Bermagui, birds, swamp wallabies, and deep sea fishing.

Bermagui Hotel photo: Sapphire Coast

Bermagui is a pretty town on the south coast of New South Wales.  It is not far from Canberra, and, needless to say, it is a holiday destination, and second home to many city dwellers.

We occasionally stay with friends in nearby Mystery Bay, and this often includes a visit to Bermagui. Along the way, we enjoy the magnificent scenery, a coastal bush walk, and, at end the day,  wonderful fresh fish to eat.

In 2012 Bermagui Dune Care began introducing native plants to Cuttagee Point. A year of so later, I took the above photo of early planting of the native plants. A sign nearby says,

Weed removal (such as Kikuyu and blackberries) and native re-generation and re-planting of addition local species is helping to restore the landscape and biodiversity value of the headland.”

The photo below was taken a few years later, just after much needed rain…ongoing planting but progress.

On our coastal walks we often see the hardy coastal Banksia.

Occasionally we see or hear a Kookaburra, also very  common in this area. Isn’t he perfectly camouflaged in his natural environment?  Along with the smaller bird, perhaps a Wattle bird.

If we are lucky we sometimes catch a glimpse of one of these little swamp wallabies…so very cute!

Prior to European settlement, this area was inhabited by the Yuin people, who lived, hunted and fished in the area.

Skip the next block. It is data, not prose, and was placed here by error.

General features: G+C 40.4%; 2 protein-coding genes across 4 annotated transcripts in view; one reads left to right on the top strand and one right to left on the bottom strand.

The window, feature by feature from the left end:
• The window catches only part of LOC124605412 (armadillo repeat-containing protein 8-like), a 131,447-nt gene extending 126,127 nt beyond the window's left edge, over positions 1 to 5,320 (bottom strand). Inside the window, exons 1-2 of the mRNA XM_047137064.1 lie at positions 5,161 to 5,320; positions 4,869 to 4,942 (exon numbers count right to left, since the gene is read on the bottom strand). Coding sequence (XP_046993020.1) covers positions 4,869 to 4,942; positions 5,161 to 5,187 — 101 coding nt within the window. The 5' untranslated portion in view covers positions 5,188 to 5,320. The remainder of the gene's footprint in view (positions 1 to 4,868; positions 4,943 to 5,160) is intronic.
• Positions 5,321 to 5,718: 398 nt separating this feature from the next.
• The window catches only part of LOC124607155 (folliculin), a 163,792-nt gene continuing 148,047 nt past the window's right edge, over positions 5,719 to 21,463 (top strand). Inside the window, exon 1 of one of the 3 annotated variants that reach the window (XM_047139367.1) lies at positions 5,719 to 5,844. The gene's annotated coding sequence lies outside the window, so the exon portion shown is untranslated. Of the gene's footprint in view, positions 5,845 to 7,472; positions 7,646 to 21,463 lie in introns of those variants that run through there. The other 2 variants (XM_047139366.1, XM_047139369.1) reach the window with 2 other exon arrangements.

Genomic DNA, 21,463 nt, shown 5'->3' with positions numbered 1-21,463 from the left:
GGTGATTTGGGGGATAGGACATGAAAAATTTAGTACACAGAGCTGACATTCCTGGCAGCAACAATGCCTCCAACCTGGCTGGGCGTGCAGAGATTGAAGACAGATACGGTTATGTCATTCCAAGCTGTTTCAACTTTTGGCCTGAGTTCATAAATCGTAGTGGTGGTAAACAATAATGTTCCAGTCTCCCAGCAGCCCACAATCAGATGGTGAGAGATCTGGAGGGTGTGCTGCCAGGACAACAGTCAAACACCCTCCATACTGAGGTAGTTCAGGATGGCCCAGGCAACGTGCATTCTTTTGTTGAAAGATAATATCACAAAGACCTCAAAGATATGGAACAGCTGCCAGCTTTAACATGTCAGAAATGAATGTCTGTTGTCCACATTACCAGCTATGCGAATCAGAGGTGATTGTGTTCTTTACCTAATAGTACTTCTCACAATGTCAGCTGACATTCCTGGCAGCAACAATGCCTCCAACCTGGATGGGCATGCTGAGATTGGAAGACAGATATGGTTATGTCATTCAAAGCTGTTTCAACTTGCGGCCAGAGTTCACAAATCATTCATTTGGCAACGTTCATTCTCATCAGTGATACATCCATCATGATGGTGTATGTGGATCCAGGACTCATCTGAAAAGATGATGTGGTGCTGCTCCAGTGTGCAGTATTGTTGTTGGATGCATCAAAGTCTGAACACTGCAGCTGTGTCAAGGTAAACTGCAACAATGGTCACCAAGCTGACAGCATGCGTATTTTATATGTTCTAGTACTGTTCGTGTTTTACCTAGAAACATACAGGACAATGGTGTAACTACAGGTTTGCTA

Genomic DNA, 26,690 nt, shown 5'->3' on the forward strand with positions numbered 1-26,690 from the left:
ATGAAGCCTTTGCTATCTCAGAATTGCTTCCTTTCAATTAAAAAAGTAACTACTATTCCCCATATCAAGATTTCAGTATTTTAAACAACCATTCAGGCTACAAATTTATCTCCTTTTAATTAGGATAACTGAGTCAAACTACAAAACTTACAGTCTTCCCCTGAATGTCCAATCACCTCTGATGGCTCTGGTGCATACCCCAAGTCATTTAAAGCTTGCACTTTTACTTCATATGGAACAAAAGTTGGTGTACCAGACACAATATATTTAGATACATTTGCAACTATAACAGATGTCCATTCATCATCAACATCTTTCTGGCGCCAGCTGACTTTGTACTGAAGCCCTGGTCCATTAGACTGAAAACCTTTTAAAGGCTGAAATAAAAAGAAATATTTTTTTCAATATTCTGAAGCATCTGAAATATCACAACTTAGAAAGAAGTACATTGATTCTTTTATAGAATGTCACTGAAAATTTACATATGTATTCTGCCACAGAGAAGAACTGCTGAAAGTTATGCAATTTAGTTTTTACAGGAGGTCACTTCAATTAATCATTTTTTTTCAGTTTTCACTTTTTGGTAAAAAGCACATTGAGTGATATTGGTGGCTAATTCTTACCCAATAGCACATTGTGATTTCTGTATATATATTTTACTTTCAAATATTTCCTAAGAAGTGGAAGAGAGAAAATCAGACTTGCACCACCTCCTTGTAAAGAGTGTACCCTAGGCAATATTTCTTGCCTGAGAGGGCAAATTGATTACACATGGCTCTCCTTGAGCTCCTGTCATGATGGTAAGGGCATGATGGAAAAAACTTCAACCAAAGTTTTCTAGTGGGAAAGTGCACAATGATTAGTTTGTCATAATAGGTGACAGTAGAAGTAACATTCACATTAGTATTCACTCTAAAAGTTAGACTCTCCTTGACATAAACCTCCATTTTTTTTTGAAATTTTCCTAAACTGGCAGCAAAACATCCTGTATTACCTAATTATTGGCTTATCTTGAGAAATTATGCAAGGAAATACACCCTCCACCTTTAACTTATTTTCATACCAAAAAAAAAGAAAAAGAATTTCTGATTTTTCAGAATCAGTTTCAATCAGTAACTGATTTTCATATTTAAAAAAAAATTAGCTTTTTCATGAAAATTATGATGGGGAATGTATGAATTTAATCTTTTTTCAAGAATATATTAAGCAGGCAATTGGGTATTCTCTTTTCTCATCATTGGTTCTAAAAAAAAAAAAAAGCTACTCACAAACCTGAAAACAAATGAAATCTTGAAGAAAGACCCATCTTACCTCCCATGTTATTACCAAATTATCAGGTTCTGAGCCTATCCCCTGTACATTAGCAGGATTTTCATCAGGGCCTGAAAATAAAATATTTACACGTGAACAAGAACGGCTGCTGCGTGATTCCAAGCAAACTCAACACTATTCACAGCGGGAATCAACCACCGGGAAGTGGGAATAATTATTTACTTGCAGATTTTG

The first Europeans to pass along  the coast were Captain Cook and his crew in 1770.

Camel Rock: Visit NSW

In 1798 the explorers George Bass and Matthew Flinders sailed down the coast and named this rocky piece of coastline, Camel Rock.

All along this coastline the sea is a turquoise colour, and thus the area is known as the Sapphire coast.

This coastline is the closest land in Australia to the Continental shelf. As a result, Bermagui has long been famous for deep sea and game fishing, including yellow fin tuna and marlin..

In 1937 the American western writer, Zane Grey was responsible for the town becoming more popular, when he wrote about his experience in a book called ”An American Angler in Australia.”

Zane Grey: Famous Biographies

Despite its occasional brush with fame, Bermagui remains a quiet pleasant town, with just enough music festivals, craft shops and eateries to make life interesting.

On this visit we stopped off at the fish shop for lunch, Paul and I had John Dory, and our friends had Blue Grenadier…I wonder if these fish are called different names in different countries?

We sat  in the shade of the enormous Norfolk Pine trees, looking up at the young cones above.

We enjoyed the view while we sat eating our fish and chips, and chatting about local and world events. By the time we left, there were very few world problems left to solve.

I hope you are having some sunshine where ever you are in the world today, or at least, may the snow be melting!

Copyright Geraldine Mackey: All Rights Reserved